Background In Russia male drinking patterns have serious negative health effects; however the impact of alcohol on divorce is relatively unexplored. In other settings heavy drinking and discrepant drinking within couples increases the probability of marital breakdown. Longitudinal data, rather than cross-sectional, is preferable to establish the direction of any causal link.
Methods The association between married couple drinking patterns and subsequent divorce was investigated in a national population-based panel study in Russia. Follow-up data on 4,266 married couples was extracted from 14 consecutive annual rounds (1994–2009) of the Russian Longitudinal Monitoring Survey. The overall follow-up rate of couples was 90%, and loss to follow-up was unrelated to drinking behaviour. At interview couples provided information about family relationships, drinking habits in the last 30 days and socio-demographic variables. Discrete time hazard models were fitted using pooled logistic regression to estimate the probability of divorce among married couples as a function of the previous round’s drinking patterns and other covariates.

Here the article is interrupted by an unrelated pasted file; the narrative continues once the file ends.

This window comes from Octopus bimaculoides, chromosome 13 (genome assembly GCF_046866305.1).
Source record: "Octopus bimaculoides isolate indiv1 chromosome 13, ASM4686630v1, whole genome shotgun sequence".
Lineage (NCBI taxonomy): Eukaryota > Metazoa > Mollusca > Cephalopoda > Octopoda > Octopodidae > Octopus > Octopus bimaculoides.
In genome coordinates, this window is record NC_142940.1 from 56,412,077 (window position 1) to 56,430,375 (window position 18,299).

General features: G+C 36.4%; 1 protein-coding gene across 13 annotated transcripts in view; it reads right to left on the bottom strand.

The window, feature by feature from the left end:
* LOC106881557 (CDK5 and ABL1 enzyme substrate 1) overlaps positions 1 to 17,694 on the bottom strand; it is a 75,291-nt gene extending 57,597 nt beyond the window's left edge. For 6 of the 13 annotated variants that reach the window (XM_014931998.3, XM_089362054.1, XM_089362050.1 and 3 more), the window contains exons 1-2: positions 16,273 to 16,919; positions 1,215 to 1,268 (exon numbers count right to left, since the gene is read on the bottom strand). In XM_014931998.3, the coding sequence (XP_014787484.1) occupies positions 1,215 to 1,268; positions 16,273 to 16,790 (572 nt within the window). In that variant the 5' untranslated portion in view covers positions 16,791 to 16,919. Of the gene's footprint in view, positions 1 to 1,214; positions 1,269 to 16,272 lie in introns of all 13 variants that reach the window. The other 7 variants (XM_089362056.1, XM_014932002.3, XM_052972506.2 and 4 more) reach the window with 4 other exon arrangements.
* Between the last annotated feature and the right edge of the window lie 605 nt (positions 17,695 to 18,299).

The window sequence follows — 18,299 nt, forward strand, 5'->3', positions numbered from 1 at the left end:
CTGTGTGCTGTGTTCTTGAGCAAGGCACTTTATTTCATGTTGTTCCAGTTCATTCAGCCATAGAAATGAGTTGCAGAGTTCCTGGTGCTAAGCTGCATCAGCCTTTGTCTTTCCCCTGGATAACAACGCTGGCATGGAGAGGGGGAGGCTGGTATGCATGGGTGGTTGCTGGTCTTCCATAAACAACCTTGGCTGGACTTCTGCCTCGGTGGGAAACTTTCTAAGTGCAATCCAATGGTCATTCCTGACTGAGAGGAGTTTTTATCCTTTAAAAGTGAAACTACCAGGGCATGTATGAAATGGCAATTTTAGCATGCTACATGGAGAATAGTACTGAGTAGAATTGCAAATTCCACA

Results Increased odds of divorce were associated with greater frequency of husband drinking (P<0.001) and greater frequency of wife drinking (P<0.001), and remained significant after mutual adjustment. Wife’s hazardous drinking was also associated with a higher risk of divorce (OR 1.45, 95% CI 1.06–1.92) after adjustment for husband’s drinking. Husbands who were abstainers also had raised odds of divorce compared to moderate drinkers (OR 1.36, CI 1.01–1.84). There was a significant positive relationship between husband’s maximum daily volume of ethanol from vodka and divorce, after adjustment for frequency. After testing for interaction between husband’s and wife’s drinking, there was no evidence that couples with discrepant drinking frequencies had increased risk of divorce.
Conclusion This study adds to the very sparse literature investigating the association of drinking with divorce using longitudinal data. The results suggest that in Russia heavy and frequent drinking of both husbands and wives put couples at greater risk of future divorce. The thresholds where frequency and volume adversely affect marital stability are higher in husbands, than in wives. Male abstainers have a higher degree of marital dysfunction, lending support to the idea that many Russian male abstainers are ex-drinkers. More research is needed to understand the causal pathways from drinking to marital breakdown in Russia, and the overall population-level impact of drinking on partnerships.
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